While its origin might be shrouded in controversy and a past that every fan of the Staffie would rather forget, this energetic, affectionate little dog has left its history behind and claimed its rightful place on a million different couches all over the world.
It may have been bred to fight, but somewhere along the way, the Staffie forgot all about getting in the ring and decided that it would much rather share its life with people.
Noted for their affable, good-natured, and friendly demeanor, the Staffie might not be the biggest dog in the park, but what it lacks in size, it makes up for in personality.
As far as the Staffordshire Bull Terrier (or staffies as they’re more commonly known in dog circles) is concerned, every person they meet is their friend, and every day is a brand new adventure that they can share with families.
Even though it had proved itself to be one of the most dependable family dogs in the canine kingdom, the Staffie has found it almost impossible to escape its background as a fighting dog and the all-encompassing shadow that its cousin, the American Pitbull Terrier has cast.
That’s why we decided that it was time to step in and finally put paid to the half-truths and gossip that continue to hound this woefully misunderstood breed, with an all-inclusive, no holds barred guide to the Staffordshire Bull Terrier. It’s time to meet the Staffie…
Staffordshire Bull Terrier Key Facts
There isn’t a loyal, more loving companion in all of dogdom than the Staffordshire Bull Terrier, but before you choose your new best friend, there are some inescapable key facts that you’ll need to know and take into account about the breed.
Staffies are a lifelong commitment, so you’ll need to be prepared to devote yourself and your pocketbook (looking at, and caring for a dog properly isn’t cheap) to ensuring that dog is happy, healthy, and enjoys every moment of the time that he gets to share with you.
And just because staffies enjoy spreading out on, and taking up every available inch of room on your couch, it doesn’t mean that they’re lazy dogs, they‘re not, so you’ll need to be prepared to head into the great outdoors and explore the world the Staffie way.
So without further ado, let’s cut straight to the chase, and take a look at the Staffie essentials before we delve any deeper into everything you’ll ever need to know about the rambunctious little dog.
They’re a rugged and sturdy breed, and tend to be long-lived for dogs, and have an average lifespan of twelve to fifteen years.
Minimum Exercise (per day)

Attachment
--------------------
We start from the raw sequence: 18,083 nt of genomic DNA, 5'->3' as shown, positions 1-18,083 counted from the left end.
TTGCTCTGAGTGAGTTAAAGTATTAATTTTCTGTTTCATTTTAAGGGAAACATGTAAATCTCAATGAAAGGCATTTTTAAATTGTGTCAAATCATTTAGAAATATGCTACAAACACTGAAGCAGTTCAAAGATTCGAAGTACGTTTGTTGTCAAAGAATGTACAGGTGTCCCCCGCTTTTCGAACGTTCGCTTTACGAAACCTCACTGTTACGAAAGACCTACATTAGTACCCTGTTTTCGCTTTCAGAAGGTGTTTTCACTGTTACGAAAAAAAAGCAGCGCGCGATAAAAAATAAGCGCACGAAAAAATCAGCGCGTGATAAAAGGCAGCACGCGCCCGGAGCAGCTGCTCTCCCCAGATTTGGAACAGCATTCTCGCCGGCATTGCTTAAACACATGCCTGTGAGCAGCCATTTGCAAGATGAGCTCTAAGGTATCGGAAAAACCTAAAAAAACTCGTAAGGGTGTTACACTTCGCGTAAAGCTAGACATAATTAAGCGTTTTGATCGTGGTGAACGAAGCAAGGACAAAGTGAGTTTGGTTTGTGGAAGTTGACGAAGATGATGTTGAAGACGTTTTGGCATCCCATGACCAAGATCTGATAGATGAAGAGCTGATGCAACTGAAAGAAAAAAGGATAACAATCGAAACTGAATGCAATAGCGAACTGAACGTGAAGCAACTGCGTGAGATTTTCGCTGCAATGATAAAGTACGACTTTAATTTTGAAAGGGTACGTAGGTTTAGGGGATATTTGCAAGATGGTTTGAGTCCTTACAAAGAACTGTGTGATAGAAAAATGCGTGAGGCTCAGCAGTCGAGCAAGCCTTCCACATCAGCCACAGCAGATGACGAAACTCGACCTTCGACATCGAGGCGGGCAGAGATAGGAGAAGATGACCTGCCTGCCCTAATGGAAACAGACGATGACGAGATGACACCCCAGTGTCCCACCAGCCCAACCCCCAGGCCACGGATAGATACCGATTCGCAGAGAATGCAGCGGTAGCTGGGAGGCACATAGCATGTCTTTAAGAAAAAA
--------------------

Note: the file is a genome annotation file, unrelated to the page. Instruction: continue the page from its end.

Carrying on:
While you won’t need to dedicate the majority of your day to exercising a Staffie, they do need between sixty and ninety minutes of vigorous activity a day, which ideally should be split into two thirty to forty-five-minute sessions, one in the evening and one of the morning.
Staffordshire Bull Terriers are short-haired dogs, which makes grooming and looking after them a little bit easier than it would be if they were long-haired.
Minimum Cost Per Month
The minimum cost of making sure that a Staffie is well fed and looked after, food and pet insurance (a necessity if you want to avoid any unexpected and unwelcome vet bills) is somewhere in the region of one hundred dollars a month.
Staffordshire Bull Terriers are short to medium size, squat muscular dogs with large heads, broad shoulders, and wide chests. They have medium-length tails, floppy, folded ears, and bright, alert eyes.
As far as color is concerned, staffies run an incredibly wide gamut and can be white, brown, grey, black, tan, or a combination of all of the aforementioned – although grey is a dominant color, and, with the exception of the odd white stripe, doesn’t usually appear with any of the other Staffie shades.
Depending on who you ask, and which Kennel Club’s guidelines you follow, staffies are classified as BOTH short and medium dogs.
And that difference all comes down to the height of an individual dog at the withers (the space between the shoulder blades), as Staffies tend to stand between fourteen to sixteen inches tall.
As they’re muscular, solid dogs’ staffies weigh more than most dogs their size do and are usually between twenty-four and thirty-eight pounds.
Staffies like to go where their owners are and have a relaxed, affable nature, and as long as they get their daily trip to the park or stroll through the city, they make great roommates and are ideally suited to apartment life.
Good For Novice Owners
They’re perfect for first-time owners as long as you ensure that they get enough exercise and are properly socialized and trained. The more time you devote to your Staffie, the more he’ll be devoted to you.
Staffies can be incredibly sensitive dogs, and thrive on attention and interaction. They’re not ideally suited to the casual owner, as they do need, and will expect a little more attention than the average dog.